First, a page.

New Devices Mean New Ad Models For Demanding Consumers

With content on wireless devices growing exponentially, marketers have a chance to reinvent ad models with the Web's failures in mind. But they should tread lightly, since opportunity could lead to opposition in the mobile space, Twitter CEO Evan Williams said Wednesday.

"What it's going to force is advertising models that are actually helpful and respectful to users ... and that's what will make it work, because people don't have the patience for anything else," he said at MediaPost's Future of Media Forum, part of Advertising Week.

Williams joined other thought leaders in offering predictions for the future. Today, that means Dec. 25 rather than 2025. The media world is spinning that fast.

There appeared to be two trends the panelists agreed on: mobile devices could essentially be glued to billions of hands soon, and it's a great time to be a consumer. Of course, how to capitalize on mobile growth is TBD. But short of Rupert Murdoch succeeding with Internet pay walls -- Vanity Fair's Michael Wolff said "no one is paying" -- content is abundant and still largely gratis.



At the same time, the cost of devices is coming down, which could dull Apple's bite. "The iPad and other devices are interesting, but I think they'll be dwarfed by smartphones, which are still growing like crazy," Twitter's Williams said. "And it's not the iPhone that's going to take over the world. The Android phones are going to be selling for $50, and everybody's going to have those."

For consumers, the new devices are fostering connections they could only dream of just five years ago. John Ross, who heads a fledgling agency at Interpublic focused on shopper behavior, said studying the decision-making process is humbling. Partly via social media and Web searches, consumers are exceedingly well-informed, forcing retailers to react, and agencies to break from a creative brief.

"In the absence of the brands and the retailers delivering information to them, they're increasingly seeking out each other," he said.

It's an "incredibly powerful consumer who knows more about the products and services than the associate in the store, the gentleman at the auto dealership or in some cases, the pharmacist," he said. And the trick is to embrace the hunger for information "in order to make those shoppers feel smarter."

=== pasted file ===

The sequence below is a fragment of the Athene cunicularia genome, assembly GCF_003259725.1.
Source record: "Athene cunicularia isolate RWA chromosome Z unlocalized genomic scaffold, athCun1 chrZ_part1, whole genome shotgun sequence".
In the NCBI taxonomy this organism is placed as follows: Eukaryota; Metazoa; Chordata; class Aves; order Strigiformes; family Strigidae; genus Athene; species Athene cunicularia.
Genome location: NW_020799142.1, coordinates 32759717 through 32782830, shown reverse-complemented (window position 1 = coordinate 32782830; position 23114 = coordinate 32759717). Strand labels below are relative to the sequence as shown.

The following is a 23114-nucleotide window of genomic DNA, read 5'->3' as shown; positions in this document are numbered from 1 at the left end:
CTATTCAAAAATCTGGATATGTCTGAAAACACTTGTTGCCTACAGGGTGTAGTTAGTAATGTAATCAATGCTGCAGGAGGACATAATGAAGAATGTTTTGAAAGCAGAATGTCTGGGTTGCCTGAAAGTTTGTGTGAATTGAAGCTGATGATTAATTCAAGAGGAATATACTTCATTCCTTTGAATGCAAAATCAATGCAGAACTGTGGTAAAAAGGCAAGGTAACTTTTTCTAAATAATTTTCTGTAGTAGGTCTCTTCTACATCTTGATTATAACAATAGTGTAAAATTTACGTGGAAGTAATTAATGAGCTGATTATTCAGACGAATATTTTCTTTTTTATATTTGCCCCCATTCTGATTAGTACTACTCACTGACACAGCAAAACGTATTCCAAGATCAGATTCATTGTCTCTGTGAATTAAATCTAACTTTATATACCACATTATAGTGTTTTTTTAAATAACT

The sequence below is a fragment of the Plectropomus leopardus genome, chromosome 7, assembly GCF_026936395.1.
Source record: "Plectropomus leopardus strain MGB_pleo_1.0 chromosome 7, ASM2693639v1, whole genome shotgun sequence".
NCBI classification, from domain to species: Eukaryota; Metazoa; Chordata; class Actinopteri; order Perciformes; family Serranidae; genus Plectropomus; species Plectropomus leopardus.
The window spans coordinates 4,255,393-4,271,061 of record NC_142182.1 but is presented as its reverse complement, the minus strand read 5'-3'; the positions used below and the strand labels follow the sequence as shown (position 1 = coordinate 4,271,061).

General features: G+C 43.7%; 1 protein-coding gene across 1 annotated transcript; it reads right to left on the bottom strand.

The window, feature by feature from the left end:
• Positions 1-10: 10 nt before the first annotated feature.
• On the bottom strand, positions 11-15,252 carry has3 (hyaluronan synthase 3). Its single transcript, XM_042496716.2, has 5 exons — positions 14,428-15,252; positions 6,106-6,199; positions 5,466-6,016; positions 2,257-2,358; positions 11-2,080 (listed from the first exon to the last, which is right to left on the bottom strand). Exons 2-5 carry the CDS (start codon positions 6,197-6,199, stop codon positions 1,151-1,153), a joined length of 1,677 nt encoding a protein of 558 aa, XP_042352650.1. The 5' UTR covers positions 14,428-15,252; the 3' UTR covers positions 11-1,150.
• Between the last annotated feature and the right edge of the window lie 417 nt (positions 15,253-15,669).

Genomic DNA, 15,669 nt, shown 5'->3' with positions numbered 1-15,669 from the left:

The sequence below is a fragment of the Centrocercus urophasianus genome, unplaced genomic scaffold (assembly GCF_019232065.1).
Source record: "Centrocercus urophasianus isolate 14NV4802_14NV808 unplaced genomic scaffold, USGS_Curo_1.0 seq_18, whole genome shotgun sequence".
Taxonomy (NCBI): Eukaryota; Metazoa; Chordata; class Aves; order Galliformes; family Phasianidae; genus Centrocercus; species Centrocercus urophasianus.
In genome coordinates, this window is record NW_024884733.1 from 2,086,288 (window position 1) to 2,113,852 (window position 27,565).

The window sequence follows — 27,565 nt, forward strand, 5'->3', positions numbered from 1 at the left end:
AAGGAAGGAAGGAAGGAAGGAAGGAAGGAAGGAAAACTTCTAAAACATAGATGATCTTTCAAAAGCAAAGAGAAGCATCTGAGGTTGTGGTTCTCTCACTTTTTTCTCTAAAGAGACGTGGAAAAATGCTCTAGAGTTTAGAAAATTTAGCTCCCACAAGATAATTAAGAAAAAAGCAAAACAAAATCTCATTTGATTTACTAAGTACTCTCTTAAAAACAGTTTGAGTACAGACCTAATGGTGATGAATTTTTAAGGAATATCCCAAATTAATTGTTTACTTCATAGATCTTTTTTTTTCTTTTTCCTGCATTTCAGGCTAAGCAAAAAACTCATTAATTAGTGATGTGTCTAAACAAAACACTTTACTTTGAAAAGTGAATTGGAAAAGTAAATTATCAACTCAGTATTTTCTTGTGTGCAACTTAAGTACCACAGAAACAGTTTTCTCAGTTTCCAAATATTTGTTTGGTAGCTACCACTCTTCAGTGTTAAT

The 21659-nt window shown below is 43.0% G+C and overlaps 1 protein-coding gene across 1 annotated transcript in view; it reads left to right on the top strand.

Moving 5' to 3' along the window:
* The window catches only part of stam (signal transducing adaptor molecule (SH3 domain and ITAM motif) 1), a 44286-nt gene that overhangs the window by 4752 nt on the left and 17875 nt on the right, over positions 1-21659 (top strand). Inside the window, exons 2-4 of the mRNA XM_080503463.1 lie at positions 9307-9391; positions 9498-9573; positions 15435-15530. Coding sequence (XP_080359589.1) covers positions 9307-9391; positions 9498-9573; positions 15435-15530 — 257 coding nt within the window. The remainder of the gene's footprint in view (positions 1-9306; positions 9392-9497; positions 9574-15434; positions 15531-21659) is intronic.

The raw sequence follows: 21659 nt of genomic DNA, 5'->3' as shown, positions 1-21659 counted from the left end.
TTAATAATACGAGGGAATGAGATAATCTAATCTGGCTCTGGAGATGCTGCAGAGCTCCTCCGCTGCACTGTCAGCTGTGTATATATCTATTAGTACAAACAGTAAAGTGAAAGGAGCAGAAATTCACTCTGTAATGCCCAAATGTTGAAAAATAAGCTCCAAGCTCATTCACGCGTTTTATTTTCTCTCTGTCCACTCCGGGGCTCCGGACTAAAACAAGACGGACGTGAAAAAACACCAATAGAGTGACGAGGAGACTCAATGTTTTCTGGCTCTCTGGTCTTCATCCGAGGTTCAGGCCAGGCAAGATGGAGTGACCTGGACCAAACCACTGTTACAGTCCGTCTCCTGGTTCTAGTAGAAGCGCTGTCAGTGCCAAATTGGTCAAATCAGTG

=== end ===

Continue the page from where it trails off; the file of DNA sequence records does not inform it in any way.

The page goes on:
Paul Rossi, an executive vice president with The Economist Group, said his company grapples with the consumer embrace of new devices, notably the iPad and the Kindle with its falling price.

Rossi said an Economist iPad app is coming in November. "We have to accept that these devices are taking off," he said. "The change in behavior of consumers in terms of reading magazines is a definite issue for us."

A second reality: billions of people in countries such as Brazil, China and India are still waiting to get online, but have cell phones.

"You're going to see this incredible explosion of online media consumption in various forms," he said. "Text, not just Web ... the geography of the world is very much changing, and you're seeing mobile devices as a leapfrog for people to consume media in a different way."

Rossi said capitalizing on brands is fundamental. "We sit down and talk about taking marketing budget share," he said, offering packages where half of the opportunities include branded events, and social media extensions.

Vanity Fair's Wolff noted: "We're in the midst of something nothing less than industrial transformation in which ... not everything will change, but all the faces will change -- the people in charge now will not be in charge," he said.

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